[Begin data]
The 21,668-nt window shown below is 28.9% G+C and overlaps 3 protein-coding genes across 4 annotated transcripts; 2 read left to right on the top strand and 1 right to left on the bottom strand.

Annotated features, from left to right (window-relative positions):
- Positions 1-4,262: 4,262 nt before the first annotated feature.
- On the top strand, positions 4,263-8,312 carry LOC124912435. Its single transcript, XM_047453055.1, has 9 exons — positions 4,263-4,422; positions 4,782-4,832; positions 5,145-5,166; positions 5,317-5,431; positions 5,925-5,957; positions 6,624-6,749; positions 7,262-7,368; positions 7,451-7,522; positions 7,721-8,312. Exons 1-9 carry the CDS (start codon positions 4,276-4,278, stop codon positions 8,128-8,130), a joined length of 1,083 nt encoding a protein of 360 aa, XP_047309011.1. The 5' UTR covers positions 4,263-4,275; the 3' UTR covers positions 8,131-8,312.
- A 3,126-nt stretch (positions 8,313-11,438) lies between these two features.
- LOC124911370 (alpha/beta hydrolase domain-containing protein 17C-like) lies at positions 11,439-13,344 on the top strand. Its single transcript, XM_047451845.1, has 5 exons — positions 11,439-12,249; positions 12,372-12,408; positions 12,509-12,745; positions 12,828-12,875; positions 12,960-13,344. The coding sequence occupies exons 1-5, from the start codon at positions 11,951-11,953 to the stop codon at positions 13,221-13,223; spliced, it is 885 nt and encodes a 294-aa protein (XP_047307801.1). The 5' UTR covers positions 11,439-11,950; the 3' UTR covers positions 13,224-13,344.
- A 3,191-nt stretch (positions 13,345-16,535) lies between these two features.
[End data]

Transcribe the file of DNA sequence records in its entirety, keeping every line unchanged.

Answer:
The 21,668-nt window shown below is 28.9% G+C and overlaps 3 protein-coding genes across 4 annotated transcripts; 2 read left to right on the top strand and 1 right to left on the bottom strand.

Annotated features, from left to right (window-relative positions):
- Positions 1-4,262: 4,262 nt before the first annotated feature.
- On the top strand, positions 4,263-8,312 carry LOC124912435. Its single transcript, XM_047453055.1, has 9 exons — positions 4,263-4,422; positions 4,782-4,832; positions 5,145-5,166; positions 5,317-5,431; positions 5,925-5,957; positions 6,624-6,749; positions 7,262-7,368; positions 7,451-7,522; positions 7,721-8,312. Exons 1-9 carry the CDS (start codon positions 4,276-4,278, stop codon positions 8,128-8,130), a joined length of 1,083 nt encoding a protein of 360 aa, XP_047309011.1. The 5' UTR covers positions 4,263-4,275; the 3' UTR covers positions 8,131-8,312.
- A 3,126-nt stretch (positions 8,313-11,438) lies between these two features.
- LOC124911370 (alpha/beta hydrolase domain-containing protein 17C-like) lies at positions 11,439-13,344 on the top strand. Its single transcript, XM_047451845.1, has 5 exons — positions 11,439-12,249; positions 12,372-12,408; positions 12,509-12,745; positions 12,828-12,875; positions 12,960-13,344. The coding sequence occupies exons 1-5, from the start codon at positions 11,951-11,953 to the stop codon at positions 13,221-13,223; spliced, it is 885 nt and encodes a 294-aa protein (XP_047307801.1). The 5' UTR covers positions 11,439-11,950; the 3' UTR covers positions 13,224-13,344.
- A 3,191-nt stretch (positions 13,345-16,535) lies between these two features.